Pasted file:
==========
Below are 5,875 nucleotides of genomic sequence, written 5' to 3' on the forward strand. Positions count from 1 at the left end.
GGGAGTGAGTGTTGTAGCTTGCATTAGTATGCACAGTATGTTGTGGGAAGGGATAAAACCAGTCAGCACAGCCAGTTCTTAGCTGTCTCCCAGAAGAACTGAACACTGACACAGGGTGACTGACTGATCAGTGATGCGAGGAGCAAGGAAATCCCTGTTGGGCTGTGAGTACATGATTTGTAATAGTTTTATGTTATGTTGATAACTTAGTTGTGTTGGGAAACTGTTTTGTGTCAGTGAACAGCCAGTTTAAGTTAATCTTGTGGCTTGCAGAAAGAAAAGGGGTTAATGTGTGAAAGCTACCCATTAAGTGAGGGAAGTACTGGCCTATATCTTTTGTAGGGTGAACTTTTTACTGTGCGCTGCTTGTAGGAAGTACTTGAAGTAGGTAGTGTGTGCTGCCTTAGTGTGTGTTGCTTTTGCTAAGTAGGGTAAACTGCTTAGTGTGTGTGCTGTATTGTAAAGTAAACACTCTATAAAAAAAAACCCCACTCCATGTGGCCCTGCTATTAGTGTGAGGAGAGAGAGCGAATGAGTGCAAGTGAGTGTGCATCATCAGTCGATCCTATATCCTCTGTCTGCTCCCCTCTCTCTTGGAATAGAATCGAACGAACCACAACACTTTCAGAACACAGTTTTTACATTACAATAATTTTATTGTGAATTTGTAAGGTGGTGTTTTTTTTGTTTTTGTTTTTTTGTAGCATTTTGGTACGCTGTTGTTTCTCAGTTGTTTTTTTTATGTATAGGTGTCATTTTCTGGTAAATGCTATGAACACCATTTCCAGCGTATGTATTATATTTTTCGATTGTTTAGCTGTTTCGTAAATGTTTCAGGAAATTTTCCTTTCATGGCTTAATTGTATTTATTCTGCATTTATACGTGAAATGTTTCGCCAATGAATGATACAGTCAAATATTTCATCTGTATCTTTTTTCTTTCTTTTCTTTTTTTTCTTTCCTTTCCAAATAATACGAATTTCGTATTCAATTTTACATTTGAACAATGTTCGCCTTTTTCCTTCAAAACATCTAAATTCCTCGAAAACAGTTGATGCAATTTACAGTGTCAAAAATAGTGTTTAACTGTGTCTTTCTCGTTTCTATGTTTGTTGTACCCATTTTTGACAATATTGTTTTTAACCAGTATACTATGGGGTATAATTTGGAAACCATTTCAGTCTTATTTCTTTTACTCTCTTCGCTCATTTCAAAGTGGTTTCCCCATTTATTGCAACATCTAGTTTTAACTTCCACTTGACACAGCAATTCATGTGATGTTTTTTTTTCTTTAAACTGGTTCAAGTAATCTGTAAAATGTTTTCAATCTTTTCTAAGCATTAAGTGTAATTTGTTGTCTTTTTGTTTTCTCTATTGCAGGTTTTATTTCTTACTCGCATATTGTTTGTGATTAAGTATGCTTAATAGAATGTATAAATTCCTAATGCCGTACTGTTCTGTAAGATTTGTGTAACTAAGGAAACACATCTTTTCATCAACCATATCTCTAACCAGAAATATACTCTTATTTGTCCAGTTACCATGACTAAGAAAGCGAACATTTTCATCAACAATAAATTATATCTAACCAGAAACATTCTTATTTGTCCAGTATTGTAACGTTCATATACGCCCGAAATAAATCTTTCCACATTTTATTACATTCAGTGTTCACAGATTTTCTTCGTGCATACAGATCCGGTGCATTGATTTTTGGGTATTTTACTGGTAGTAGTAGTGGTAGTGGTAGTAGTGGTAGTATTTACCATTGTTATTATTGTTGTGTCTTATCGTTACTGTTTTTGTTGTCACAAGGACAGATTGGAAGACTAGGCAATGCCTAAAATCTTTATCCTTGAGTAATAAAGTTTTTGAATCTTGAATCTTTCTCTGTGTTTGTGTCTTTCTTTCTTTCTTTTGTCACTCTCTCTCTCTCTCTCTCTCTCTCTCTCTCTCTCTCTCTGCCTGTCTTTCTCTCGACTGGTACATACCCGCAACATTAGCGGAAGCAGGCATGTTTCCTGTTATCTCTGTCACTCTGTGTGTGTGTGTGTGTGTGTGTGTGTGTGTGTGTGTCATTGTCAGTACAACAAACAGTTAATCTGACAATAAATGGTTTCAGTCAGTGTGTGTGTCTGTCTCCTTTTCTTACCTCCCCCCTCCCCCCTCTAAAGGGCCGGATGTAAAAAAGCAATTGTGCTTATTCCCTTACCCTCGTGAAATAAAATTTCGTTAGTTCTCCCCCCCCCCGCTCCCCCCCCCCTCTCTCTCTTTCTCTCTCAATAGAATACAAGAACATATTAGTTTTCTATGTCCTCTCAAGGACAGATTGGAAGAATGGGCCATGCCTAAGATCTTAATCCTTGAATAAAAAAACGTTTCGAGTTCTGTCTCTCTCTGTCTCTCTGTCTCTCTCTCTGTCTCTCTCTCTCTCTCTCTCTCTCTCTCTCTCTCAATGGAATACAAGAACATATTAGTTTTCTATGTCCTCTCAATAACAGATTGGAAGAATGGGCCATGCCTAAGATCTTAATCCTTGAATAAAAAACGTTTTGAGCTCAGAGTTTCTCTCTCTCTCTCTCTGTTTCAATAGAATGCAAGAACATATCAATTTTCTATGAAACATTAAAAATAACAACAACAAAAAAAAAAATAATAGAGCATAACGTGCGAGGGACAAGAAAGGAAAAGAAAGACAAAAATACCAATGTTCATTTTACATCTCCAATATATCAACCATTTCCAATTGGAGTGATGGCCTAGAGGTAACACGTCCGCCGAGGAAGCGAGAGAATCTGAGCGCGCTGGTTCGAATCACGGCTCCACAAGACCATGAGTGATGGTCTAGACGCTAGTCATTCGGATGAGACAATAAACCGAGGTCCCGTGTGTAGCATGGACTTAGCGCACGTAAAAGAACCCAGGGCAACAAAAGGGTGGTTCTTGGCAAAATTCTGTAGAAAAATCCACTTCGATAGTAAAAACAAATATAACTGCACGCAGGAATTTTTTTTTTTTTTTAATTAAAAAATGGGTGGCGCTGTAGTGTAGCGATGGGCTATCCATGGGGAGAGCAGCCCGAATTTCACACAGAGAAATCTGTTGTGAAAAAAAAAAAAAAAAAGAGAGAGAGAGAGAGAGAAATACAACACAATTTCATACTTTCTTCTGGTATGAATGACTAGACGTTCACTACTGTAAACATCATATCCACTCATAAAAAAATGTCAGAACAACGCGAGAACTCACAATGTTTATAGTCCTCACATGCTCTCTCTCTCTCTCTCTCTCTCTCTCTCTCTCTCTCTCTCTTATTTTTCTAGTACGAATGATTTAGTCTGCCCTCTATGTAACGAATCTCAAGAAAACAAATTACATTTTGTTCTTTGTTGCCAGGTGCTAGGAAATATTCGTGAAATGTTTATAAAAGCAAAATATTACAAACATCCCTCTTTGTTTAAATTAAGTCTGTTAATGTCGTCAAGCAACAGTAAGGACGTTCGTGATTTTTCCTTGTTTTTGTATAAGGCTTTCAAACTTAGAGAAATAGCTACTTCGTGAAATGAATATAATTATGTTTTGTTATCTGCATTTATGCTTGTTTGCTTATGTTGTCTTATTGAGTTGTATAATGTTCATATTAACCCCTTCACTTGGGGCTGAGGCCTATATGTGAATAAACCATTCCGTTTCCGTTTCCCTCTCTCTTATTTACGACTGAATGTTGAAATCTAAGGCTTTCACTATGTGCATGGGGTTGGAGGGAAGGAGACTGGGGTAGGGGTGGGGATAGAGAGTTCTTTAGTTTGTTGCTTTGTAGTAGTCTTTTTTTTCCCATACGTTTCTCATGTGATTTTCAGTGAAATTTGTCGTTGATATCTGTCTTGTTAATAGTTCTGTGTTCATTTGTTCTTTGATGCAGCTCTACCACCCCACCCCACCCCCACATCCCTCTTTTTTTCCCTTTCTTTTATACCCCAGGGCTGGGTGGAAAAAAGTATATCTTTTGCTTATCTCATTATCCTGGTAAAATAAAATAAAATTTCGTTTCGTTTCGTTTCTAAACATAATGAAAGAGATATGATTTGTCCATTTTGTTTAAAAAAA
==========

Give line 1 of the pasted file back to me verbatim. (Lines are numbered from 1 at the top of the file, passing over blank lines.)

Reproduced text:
Below are 5,875 nucleotides of genomic sequence, written 5' to 3' on the forward strand. Positions count from 1 at the left end.